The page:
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BRIGANTINE — After hearing comment from the public and making some edits to their original draft, City Council on Aug. 15 unanimously introduced an ordinance that would ban single-use plastic bags in the city.

“I think we have a very good compromise here in that we’re not charging fees to individuals who are going to be governed by this ordinance and that it's actually going to have its intended effect on Brigantine and on the environment,” Mayor Phil Guenther said.

If adopted, the ordinance will make it unlawful for businesses including supermarkets, drugstores, food marts and restaurants to provide single-use carryout bags made of plastic.

The ban does not include bags customers use to transport produce, meat or seafood within a store to the register, dry cleaner garment bags or bags used to transport any frozen substances used for fishing.

Gov. Phil Murphy next week plans to veto a bill that passed the Legislature in June that would have imposed a 5-cent fee on plastic bags.

The local ordinance is set to take effect June 1, 2019. Any business that violates it would be subject to a fine of no less than $5 and no more than $500 per violation.

Council hopes the ban will encourage Brigantine shoppers to bring reusable bags when they shop.

According to the ordinance, a reusable bag is defined as a bag designed and manufactured to withstand repeated uses over time and is machine-washable or made of material that can be cleaned regularly.

However, members of the public, including Beth Kwart, chairwoman of the Surfrider Foundation’s South Jersey Chapter, took issue with a phrase in the original draft that defined the reusable bags as being at least 2.25 millimeters thick if made from plastic.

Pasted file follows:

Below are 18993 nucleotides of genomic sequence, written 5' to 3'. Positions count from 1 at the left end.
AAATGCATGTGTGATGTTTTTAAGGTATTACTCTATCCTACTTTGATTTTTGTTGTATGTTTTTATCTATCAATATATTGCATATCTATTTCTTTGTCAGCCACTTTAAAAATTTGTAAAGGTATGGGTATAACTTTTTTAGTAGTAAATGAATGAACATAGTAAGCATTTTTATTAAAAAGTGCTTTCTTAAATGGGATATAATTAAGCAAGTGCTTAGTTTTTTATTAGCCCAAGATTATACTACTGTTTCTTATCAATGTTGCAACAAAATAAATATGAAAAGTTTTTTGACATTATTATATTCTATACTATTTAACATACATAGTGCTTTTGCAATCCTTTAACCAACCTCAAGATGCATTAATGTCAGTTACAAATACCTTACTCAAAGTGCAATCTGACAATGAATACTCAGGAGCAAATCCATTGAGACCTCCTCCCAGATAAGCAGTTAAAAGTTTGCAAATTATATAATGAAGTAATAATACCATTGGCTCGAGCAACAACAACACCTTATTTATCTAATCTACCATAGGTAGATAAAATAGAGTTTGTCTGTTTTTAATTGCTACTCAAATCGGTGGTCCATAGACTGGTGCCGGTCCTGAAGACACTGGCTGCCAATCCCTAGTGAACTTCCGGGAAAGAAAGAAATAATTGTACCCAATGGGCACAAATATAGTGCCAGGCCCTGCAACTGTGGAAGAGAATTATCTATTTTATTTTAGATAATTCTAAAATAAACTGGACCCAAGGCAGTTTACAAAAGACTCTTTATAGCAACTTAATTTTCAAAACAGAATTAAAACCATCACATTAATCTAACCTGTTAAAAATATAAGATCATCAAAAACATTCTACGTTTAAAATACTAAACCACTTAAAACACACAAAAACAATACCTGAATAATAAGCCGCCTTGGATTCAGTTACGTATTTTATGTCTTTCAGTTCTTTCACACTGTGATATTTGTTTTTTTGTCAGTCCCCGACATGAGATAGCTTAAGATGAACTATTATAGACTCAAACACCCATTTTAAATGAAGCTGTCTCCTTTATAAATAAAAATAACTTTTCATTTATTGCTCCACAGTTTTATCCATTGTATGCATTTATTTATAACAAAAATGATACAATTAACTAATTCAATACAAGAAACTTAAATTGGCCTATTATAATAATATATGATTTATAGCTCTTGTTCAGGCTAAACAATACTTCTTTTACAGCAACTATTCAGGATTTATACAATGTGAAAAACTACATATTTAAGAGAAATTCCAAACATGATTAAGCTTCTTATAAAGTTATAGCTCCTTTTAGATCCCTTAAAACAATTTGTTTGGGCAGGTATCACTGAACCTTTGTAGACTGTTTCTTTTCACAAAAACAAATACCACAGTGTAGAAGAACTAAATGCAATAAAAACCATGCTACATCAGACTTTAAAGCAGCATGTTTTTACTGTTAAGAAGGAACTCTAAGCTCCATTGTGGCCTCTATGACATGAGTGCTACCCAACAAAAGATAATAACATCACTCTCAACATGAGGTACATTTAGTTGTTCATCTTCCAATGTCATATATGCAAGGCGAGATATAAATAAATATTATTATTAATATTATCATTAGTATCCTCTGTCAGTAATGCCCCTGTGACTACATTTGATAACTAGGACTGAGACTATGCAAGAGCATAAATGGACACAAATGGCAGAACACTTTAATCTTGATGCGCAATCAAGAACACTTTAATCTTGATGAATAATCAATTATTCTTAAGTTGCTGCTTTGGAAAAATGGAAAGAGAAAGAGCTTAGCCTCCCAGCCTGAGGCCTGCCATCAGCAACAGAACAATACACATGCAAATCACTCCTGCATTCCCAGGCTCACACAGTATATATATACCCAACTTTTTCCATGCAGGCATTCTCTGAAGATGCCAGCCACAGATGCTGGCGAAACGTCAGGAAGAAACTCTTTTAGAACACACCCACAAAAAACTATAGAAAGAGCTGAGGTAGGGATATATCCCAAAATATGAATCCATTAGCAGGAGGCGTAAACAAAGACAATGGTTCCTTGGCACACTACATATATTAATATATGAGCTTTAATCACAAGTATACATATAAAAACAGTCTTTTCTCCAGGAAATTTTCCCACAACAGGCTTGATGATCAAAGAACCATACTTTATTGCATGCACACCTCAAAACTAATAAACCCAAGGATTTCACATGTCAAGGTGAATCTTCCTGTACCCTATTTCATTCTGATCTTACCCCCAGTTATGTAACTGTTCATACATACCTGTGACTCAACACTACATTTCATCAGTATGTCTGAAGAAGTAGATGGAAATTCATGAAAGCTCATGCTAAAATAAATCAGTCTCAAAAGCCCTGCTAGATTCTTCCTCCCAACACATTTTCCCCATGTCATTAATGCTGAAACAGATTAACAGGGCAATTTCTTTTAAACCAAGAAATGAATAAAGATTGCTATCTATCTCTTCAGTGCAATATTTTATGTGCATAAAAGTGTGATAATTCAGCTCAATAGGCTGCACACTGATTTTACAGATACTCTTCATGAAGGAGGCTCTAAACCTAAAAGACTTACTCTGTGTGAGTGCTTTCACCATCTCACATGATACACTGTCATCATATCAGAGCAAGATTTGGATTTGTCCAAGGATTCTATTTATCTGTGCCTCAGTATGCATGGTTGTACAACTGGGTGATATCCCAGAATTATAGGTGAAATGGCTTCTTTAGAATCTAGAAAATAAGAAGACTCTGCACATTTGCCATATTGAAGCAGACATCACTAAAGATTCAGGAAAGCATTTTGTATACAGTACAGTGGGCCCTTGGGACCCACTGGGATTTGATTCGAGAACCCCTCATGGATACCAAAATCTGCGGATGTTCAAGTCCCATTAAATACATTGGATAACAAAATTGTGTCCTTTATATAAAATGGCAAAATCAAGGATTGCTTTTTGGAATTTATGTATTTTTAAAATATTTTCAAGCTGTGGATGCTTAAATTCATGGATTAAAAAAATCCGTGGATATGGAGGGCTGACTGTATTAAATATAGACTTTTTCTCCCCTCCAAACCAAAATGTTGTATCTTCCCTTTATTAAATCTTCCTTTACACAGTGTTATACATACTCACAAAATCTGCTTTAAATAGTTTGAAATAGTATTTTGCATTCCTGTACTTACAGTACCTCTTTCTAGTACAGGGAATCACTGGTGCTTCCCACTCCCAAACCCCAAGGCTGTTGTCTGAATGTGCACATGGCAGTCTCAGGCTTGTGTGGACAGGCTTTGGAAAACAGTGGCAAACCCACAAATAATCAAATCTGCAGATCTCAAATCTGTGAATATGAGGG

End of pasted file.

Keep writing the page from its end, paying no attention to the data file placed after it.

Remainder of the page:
To eliminate the possibility that businesses might implement thicker single-use plastic, council decided to remove the word “plastic” from the definition and replace it with “cotton, polyester or other fabric.”

Council members during the meeting expressed feeling a time crunch to pass an ordinance.

“The time urgency that we now have I think just kind of puts the pressure on us to not do the perfect job,” DeLucry said. “We’re not going to be able to address everything.”

Councilman Vince Sera echoed DeLucry’s concerns: “You can’t always chase after perfect.”

In the hopes that shoppers might not overwhelmingly switch to paper after plastic bags are banned, some members of the public pushed for the ordinance to include a 5- to 10-cent fee on paper bags.

However, Solicitor Fred Scerni said a fee on paper products would also face problems if the governor had approved the state’s legislation.

“I believe that is what is intended by the state legislation: to supersede fee ordinances,” Scerni said.

Others from the public also asked about including plastic straws in the ban.

Sera said he believes the issue deserves more discussion, but not with this ordinance.

“There’s no pressure to get anything done on straws because it’s not in front of the governor right now,” Sera said.

Council will vote on adopting the plastic-bag ordinance at its next meeting Sept. 5.

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